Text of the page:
This week’s post is a conversation with Tim Brown. We were introduced to him by Sally Spencer-Thomas of the Carson J. Spencer Foundation, who has always been thoughtful about pointing out people who speak openly about this. Tim, an entrepreneur and former CEO, spoke at a recent event that Sally organized _ the video is above _ and he’s now releasing a book about his experience:
In my book, I write about the difference between cracked glass and shattered glass and the way they leak at different rates. You think about professional jobs out there and everything tied up in it. There’s the false perception out there that if you’re a doctor, lawyer, etc., they’re not affected by things in their life. But we’re all human, we all have emotions, different perspectives depending on where we are in life’s journey. My goal with my story was never about my story, it was about their story, giving people the perspective that they’re not on an island. They’re worthwhile, worthy, not as hopeless or helpless as they might have thought. At least for me, as my depression got worse, I was isolating myself more. Everyone has a story, and we can all learn from one anther’s perspectives and life experiences.
Before handing today’s post to Craig Miller, a quick thank you to the group To Write Love on Her Arms, which wrote about us last week and sent our page views jumping _ almost 3,000 in two days’ time. We’ve now been online for a month, and we hope more groups will include this site in their resources.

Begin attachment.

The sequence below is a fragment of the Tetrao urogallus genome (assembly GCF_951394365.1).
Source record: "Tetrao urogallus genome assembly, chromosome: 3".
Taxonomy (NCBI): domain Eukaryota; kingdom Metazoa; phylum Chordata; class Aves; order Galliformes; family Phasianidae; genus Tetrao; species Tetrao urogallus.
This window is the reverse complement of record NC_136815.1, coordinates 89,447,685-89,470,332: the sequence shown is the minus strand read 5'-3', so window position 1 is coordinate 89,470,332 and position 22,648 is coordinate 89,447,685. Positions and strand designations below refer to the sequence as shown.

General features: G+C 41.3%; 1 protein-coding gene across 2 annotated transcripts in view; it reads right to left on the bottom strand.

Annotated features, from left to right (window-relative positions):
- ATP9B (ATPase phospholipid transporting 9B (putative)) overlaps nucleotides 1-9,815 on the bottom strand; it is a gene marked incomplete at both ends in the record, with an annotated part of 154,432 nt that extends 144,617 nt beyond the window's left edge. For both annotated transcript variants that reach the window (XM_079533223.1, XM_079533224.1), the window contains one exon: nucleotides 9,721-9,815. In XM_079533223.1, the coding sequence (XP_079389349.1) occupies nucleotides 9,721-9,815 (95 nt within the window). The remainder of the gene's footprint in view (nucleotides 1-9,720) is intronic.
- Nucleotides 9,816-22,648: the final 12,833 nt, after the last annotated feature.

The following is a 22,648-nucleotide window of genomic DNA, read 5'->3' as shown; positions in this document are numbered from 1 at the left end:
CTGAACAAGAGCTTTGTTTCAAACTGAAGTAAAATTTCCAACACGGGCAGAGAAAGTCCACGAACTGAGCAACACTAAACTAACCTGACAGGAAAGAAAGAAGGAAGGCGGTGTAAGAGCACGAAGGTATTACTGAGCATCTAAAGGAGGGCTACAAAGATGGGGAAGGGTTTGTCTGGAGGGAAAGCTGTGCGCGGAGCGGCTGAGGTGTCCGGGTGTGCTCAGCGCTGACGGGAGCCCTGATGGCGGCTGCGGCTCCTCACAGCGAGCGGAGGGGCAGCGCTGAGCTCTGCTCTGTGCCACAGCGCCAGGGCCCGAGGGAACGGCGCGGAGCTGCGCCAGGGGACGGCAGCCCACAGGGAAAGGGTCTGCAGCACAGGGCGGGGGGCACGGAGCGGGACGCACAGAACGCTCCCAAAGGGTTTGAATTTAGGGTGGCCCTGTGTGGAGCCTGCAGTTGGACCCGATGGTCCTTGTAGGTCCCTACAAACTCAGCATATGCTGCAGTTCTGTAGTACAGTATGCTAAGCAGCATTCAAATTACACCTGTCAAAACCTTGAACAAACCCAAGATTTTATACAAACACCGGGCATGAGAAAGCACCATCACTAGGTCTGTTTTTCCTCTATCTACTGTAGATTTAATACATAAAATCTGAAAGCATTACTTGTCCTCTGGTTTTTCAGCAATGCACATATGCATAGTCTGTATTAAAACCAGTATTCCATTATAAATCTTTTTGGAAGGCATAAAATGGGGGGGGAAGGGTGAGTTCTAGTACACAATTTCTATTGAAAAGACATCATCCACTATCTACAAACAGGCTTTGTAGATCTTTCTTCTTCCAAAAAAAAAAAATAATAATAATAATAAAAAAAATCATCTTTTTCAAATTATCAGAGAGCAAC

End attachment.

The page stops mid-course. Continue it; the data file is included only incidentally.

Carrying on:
Craig self-published his memoir, “This is How it Feels: Attempting suicide and finding life,” last year and has just started speaking publicly about his story. He says the biggest question he gets is, “How did you overcome your issues?” He’ll be writing about that here in future posts. And he’ll be speaking at the Massachusetts Suicide Prevention Conference on April 2-3. That’s sure to be a far bigger audience than for his first speech in a small town in western Massachusetts, where he faced a modest crowd of three.
I don’t remember how long it was after my suicide attempt that I knew I wanted to live. It wasn’t immediate, I know that. I didn’t wake up in the intensive care unit, fill my lungs with oxygen from a plastic tube and think, “Thank God I’m alive.” What came to me first was that I didn’t want to die. And as a person who has lived nearly 20 years of struggling with suicidal thoughts, I can tell you that there is a very big difference between not wanting to die and wanting to live.